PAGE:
* insignificant white-space between structural elements (space which occurs where only element content is allowed, ie between other elements, where text data never occurs) will get passed to the application (in SGML this white-space gets suppressed, which is why you can put all that extra space in HTML documents and not worry about it)
* significant white-space (space which occurs within elements which can contain text and markup mixed together, usually mixed content or PCDATA) will still get passed to the application exactly as under SGML. It is the application's responsibility to handle it correctly.
The parser must inform the application that white-space has occurred in element content, if it can detect it. (Users of SGML will recognize that this information is not in the ESIS, but it is in the Grove.)

<chapter> 
<title> My title for Chapter 1. </title> 
<para> text </para> 
</chapter>

In the example above, the application will receive all the pretty-printing linebreaks, TABs, and spaces between the elements as well as those embedded in the chapter title. It is the function of the application, not the parser, to decide which type of white-space to discard and which to retain. Many XML applications have configurable options to allow programmers or users to control how such white-space is handled.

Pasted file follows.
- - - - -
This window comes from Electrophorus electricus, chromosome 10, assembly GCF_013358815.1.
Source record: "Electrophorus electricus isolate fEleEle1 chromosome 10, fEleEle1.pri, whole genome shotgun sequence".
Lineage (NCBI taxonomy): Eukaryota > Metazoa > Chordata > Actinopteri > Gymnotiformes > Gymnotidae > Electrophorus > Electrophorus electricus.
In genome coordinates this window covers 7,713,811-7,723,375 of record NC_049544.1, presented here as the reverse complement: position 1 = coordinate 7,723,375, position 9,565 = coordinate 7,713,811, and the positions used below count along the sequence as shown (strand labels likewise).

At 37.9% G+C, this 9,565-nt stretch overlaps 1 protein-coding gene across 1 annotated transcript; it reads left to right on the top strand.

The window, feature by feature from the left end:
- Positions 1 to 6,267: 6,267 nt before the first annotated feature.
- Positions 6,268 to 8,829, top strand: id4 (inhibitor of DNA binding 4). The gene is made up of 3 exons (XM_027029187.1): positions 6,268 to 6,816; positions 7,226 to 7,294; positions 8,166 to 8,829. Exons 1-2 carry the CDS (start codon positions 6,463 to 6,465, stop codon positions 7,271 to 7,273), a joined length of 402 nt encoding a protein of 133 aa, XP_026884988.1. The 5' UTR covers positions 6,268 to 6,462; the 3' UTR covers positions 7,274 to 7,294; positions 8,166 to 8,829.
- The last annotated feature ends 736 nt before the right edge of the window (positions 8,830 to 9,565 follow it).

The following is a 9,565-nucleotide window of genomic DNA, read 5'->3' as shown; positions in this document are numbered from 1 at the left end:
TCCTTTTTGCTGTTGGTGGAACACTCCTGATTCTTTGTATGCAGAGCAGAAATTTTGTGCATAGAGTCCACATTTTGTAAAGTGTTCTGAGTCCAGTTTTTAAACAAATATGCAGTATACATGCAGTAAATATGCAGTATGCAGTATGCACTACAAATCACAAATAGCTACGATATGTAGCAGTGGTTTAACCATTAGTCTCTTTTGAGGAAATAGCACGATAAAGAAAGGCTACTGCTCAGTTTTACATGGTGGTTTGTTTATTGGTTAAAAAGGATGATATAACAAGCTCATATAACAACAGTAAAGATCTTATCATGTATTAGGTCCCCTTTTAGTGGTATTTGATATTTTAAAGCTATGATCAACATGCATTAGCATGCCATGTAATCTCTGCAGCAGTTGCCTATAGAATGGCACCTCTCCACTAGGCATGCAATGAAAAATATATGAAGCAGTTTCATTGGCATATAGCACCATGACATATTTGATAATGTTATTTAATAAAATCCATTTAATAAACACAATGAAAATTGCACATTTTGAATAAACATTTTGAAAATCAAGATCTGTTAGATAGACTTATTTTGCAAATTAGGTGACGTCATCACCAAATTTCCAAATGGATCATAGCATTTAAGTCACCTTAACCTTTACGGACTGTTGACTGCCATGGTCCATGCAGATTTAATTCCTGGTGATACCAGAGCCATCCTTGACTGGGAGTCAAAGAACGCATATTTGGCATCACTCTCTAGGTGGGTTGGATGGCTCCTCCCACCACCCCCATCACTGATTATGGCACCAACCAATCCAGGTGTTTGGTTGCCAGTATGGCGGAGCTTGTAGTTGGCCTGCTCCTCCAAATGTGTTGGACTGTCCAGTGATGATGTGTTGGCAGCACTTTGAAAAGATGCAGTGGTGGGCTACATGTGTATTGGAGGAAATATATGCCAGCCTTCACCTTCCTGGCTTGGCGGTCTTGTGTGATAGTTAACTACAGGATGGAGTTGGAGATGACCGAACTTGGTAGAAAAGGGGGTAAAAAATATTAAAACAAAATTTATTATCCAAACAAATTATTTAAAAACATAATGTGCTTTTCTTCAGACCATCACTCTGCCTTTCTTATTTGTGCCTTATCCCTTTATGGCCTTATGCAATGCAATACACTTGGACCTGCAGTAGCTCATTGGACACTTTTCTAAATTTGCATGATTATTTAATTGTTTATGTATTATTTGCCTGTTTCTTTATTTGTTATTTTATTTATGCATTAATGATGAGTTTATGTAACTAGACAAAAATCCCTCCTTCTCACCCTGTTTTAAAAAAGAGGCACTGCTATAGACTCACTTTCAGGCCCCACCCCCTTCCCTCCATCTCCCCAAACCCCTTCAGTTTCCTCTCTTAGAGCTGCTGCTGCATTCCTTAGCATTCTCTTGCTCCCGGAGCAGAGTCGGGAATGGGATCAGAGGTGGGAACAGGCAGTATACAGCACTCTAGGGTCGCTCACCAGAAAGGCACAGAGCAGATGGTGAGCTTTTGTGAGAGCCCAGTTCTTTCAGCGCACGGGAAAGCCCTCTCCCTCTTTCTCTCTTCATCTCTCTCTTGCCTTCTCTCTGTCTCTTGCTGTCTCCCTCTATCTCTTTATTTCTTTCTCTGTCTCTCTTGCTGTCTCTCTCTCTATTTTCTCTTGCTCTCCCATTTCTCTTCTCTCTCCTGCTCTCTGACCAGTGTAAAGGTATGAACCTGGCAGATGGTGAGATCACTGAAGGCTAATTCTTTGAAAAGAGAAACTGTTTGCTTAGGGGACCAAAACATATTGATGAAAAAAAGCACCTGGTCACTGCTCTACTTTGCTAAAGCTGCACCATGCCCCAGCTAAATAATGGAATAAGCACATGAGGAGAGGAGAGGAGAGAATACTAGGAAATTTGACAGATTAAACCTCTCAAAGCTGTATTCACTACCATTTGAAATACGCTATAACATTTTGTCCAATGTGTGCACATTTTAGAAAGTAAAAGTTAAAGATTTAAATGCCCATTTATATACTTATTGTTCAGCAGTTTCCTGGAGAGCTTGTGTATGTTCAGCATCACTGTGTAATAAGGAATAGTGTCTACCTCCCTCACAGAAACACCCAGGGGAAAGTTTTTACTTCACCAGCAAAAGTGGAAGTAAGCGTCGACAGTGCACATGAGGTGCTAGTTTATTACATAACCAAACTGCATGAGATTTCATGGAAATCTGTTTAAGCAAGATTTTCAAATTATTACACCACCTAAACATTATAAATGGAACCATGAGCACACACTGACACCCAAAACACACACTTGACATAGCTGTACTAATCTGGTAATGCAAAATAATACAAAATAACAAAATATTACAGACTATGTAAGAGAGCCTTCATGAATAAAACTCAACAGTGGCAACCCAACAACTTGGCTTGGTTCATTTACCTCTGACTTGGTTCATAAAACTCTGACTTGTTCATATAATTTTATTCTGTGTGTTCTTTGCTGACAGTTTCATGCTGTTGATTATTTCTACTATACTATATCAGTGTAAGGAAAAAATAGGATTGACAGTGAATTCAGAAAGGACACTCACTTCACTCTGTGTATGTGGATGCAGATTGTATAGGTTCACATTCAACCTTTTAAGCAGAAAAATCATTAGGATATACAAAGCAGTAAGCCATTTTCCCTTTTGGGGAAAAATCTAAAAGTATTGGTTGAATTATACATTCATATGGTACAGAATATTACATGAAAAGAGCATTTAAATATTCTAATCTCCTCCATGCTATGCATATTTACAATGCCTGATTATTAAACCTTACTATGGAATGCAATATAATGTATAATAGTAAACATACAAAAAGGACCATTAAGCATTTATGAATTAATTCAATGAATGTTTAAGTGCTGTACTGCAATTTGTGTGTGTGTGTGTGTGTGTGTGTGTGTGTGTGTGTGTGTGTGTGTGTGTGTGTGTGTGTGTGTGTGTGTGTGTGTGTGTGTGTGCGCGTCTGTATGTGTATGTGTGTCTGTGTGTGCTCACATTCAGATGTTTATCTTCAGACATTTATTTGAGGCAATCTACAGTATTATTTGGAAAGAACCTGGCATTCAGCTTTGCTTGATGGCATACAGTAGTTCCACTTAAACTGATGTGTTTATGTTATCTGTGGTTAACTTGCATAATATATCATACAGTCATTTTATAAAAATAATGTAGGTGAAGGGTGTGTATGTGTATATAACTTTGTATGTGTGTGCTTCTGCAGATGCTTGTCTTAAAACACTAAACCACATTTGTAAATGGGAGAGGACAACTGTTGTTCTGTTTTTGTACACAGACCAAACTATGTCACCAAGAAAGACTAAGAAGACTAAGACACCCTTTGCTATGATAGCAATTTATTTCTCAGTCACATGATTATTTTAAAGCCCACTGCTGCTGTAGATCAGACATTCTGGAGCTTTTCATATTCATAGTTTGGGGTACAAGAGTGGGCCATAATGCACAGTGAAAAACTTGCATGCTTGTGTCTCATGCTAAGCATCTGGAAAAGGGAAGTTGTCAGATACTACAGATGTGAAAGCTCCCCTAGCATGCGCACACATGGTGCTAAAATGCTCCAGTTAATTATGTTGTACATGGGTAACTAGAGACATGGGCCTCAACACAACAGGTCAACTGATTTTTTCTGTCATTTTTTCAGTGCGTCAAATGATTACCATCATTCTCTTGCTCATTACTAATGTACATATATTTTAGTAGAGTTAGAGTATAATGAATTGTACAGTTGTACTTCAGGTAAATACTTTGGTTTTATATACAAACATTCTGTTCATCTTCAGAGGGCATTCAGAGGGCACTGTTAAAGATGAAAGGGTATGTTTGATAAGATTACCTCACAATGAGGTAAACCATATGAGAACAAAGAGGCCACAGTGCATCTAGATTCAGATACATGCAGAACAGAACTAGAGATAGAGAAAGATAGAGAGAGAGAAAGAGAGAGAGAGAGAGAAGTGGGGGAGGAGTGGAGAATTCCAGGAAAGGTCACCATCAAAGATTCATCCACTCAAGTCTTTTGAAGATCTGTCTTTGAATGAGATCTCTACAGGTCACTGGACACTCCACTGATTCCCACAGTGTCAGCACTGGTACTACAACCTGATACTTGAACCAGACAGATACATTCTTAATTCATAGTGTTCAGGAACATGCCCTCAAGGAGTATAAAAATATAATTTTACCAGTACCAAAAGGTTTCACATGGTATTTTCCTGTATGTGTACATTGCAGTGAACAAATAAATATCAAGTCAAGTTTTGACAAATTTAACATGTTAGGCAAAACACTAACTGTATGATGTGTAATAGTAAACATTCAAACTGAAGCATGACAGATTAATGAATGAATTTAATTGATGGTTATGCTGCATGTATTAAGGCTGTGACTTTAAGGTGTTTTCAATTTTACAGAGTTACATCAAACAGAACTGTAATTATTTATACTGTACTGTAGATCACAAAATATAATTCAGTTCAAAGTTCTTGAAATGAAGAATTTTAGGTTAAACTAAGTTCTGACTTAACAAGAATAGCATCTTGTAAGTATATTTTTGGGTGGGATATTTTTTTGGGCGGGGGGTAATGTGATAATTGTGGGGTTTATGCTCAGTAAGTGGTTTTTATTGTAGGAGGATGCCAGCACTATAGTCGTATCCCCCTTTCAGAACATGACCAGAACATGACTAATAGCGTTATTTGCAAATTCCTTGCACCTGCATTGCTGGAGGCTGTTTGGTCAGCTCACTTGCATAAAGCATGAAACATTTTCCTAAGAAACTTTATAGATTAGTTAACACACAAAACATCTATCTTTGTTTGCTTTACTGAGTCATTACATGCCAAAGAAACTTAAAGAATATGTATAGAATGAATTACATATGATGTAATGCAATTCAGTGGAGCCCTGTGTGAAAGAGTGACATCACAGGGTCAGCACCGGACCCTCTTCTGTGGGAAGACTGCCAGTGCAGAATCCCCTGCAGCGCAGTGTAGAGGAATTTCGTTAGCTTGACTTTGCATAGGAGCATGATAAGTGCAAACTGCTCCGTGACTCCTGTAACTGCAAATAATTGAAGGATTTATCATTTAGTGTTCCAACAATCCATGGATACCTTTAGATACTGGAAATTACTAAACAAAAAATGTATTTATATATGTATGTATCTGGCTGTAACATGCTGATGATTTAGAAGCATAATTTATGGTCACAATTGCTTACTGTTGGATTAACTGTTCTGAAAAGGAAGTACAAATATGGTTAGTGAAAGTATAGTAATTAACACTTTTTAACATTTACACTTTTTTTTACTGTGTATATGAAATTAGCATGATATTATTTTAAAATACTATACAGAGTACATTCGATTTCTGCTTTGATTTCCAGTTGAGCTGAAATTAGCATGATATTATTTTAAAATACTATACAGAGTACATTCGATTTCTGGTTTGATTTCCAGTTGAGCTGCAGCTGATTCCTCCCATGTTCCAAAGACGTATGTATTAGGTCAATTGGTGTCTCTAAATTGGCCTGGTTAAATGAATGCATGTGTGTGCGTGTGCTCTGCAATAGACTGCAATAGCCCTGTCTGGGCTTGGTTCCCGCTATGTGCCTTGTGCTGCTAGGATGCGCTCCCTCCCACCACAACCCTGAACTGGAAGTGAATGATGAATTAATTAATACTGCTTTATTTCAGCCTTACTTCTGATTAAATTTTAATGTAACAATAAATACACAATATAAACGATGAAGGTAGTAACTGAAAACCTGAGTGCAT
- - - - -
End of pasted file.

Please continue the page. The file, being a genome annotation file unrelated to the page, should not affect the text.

Question 5 :

Which parts of an XML document are case-sensitive?

Answer :

All of it, both markup and text. This is significantly different from HTML and most other SGML applications. It was done to allow markup in non-Latin-alphabet languages, and to obviate problems with case-folding in writing systems which are caseless.
* Element type names are case-sensitive: you must follow whatever combination of upper- or lower-case you use to define them (either by first usage or in a DTD or Schema). So you can't say <BODY>…</body>: upper- and lower-case must match; thus <Img/>, <IMG/>, and <img/> are three different element types;
* For well-formed XML documents with no DTD, the first occurrence of an element type name defines the casing;
* Attribute names are also case-sensitive, for example the two width attributes in <PIC width="7in"/> and <PIC WIDTH="6in"/> (if they occurred in the same file) are separate attributes, because of the different case of width and WIDTH;
* Attribute values are also case-sensitive. CDATA values (eg Url="MyFile.SGML") always have been, but NAME types (ID and IDREF attributes, and token list attributes) are now case-sensitive as well;
* All general and parameter entity names (eg Á), and your data content (text), are case-sensitive as always.